A reminder from DHW Director Dave Jeppesen: Thank a healthcare worker today

Last Tuesday at our weekly press briefing, we were fortunate to have Dr. Jim Souza, chief physician executive at St. Luke’s Health System, as our guest. One of the reporters asked him what we can do as citizens of Idaho to help our hospitals and our communities. His answer resonated with me, and I hope you feel the same.

He reminded us that the healthcare workers are under extreme stress, and we should thank them with our actions. We should all get vaccinated. We should all wear a mask. And, we should all “be brave … be the one setting the example” for others. I would encourage all of us to think about the crushing weight that this pandemic has on our healthcare workers. They are watching their patients struggle to breathe, and even die, often more than once a day. If it is hard to hear this, imagine how hard it is to watch.

We owe them our gratitude, and we have a responsibility to them and our communities to do what we can to remain safe and keep others safe from COVID-19.

If you weren’t able to listen to the media briefing:

The numbers are still going in the wrong direction. As of Sept. 18, the number of COVID-19 patients in the ICUs and using ventilators across the state is the highest it has ever been. There are nearly twice as many patients needing ventilators (112) when compared to the previous peak of the pandemic.

Despite contingency actions taken by hospitals and the support provided by the state, Crisis Standards of Care (CSC) went into effect statewide on Sept. 16 and remain in effect. The surge of patients needing hospitalization continues to exceed the healthcare resources available.

Last week, my own family experienced what CSC means firsthand. My mother had a stroke last Thursday morning, just a few hours after CSC went into effect. Things were very different when we got to the ER. For one thing, some patients received care in the waiting room. Also, because my mother had fallen, there was concern she had broken some bones. X-rays were taken in a non-traditional X-ray area, with a longer wait than usual. Fortunately, she did not break any bones and did not need to be admitted, although I’ve been told that she would have been admitted for observation if CSC had not been in effect. They didn’t have a bed for her.

The ER team at St. Luke’s was amazing, and despite the stress they are under were caring, empathetic, and positive. I am greatly appreciative of the care they provided to my mom.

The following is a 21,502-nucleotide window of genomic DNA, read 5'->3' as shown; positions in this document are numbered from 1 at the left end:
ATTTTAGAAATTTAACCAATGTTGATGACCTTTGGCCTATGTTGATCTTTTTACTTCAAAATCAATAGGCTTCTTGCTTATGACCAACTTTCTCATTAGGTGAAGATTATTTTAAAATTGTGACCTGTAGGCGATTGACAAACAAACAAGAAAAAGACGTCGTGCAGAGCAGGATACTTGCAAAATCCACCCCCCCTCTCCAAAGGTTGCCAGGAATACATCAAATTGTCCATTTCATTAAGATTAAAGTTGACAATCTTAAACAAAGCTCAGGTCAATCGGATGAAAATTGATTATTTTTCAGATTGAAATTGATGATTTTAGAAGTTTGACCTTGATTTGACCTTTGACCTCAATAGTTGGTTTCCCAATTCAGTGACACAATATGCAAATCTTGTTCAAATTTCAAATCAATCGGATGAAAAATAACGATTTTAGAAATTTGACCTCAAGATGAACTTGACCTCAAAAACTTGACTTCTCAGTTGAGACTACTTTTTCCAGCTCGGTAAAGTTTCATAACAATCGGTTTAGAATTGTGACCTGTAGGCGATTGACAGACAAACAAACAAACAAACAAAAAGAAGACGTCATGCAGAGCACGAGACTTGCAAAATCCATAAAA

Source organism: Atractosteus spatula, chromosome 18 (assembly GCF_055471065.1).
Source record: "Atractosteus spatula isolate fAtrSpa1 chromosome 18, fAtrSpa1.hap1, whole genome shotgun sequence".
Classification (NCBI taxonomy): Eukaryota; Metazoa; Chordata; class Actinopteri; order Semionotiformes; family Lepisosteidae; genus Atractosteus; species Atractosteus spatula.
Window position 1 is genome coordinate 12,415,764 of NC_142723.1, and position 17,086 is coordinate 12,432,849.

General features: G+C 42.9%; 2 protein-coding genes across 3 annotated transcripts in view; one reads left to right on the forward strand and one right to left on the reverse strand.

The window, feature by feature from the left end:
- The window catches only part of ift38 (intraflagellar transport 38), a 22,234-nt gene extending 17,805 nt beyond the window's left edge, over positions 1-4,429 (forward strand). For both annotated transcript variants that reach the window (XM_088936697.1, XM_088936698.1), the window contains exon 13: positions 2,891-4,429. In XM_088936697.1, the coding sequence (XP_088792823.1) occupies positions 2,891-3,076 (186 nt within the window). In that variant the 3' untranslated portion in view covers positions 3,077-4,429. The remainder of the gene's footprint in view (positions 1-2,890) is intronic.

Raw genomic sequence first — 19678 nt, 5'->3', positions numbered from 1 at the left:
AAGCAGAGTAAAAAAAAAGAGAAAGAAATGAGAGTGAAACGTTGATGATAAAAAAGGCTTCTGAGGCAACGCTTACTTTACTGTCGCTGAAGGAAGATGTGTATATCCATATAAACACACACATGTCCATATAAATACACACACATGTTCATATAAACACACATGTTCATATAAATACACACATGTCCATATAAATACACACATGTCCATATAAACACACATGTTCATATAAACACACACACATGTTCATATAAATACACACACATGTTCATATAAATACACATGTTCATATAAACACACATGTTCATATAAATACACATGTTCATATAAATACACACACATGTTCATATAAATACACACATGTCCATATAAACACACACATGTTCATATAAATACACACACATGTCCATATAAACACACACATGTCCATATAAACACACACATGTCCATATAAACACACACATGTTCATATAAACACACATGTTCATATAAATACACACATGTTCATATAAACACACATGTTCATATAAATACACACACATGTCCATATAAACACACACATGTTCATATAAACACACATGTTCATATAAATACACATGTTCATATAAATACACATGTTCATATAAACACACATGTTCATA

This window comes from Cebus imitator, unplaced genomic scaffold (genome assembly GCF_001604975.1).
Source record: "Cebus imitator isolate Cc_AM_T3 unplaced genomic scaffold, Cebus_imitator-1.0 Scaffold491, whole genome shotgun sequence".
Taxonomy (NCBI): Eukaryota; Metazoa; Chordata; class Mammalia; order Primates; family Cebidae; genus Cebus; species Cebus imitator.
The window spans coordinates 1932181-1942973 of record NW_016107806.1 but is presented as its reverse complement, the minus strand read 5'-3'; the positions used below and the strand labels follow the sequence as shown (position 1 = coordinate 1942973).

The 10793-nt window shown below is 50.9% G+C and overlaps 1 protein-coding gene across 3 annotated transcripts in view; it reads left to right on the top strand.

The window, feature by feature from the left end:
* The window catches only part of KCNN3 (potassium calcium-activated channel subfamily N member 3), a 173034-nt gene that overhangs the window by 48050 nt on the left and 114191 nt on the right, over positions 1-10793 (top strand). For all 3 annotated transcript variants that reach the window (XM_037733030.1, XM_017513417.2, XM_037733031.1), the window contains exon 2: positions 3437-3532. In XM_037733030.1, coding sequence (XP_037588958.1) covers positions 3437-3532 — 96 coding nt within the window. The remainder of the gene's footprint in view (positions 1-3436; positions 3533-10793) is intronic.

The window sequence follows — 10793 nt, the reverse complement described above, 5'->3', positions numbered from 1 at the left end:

False and misleading information running rampant

I would encourage all of you to be a part of the solution. Do not share false or misleading information online. It’s not helpful, and it could actually harm someone. Follow trusted sources and encourage others to do the same. It takes more and more of us doing the right thing to get through this pandemic.

Clearing up rumors about Do Not Resuscitate orders in Idaho

The activation and implementation of CSC does not mean hospitals will automatically apply DNR orders.

The guidance for universal DNR is a strategy for hospitals to consider when operating under crisis standards of care and the demand for ventilators is more than the number of ventilators available.

Universal DNR, if enacted by a hospital, would apply to all hospitalized adult patients in the event of a cardiac arrest; it would not apply to pediatric patients. This guidance can be considered when resources are extremely scarce or unavailable as a way to save the most lives for patients with the best prognosis for survival, since the likelihood of survival after a cardiac arrest is low for adult patients.

I also want to encourage you to please seek medical care if you need it. The hospitals will do their best to provide the care you need.


DHW supports the authorization of the Food and Drug Administration (FDA) and the recommendation by the Centers for Disease Control and Prevention (CDC) to administer booster doses of the Pfizer/BioNtech COVID-19 vaccine to certain people. Booster doses are available now for those individuals.

Those eligible for a single booster dose of the Pfizer COVID-19 vaccine are those who received their second dose of the Pfizer vaccine at least six months earlier and who falls into one of these categories:

  • People ages 65 years and older
  • Residents of long-term care facilities
  • People ages 50-64 with underlying medical conditions
  • People ages 18-49 with underlying medical conditions, based on individual benefit and risk
  • People ages 18-64 at an increased risk of exposure and transmission due to the type of work they do (including teachers and healthcare workers) or because they live or work in an institutional setting

You can read the entire news release on the DHW website.

Thank you for choosing to get vaccinated. Have a safe and healthy weekend.

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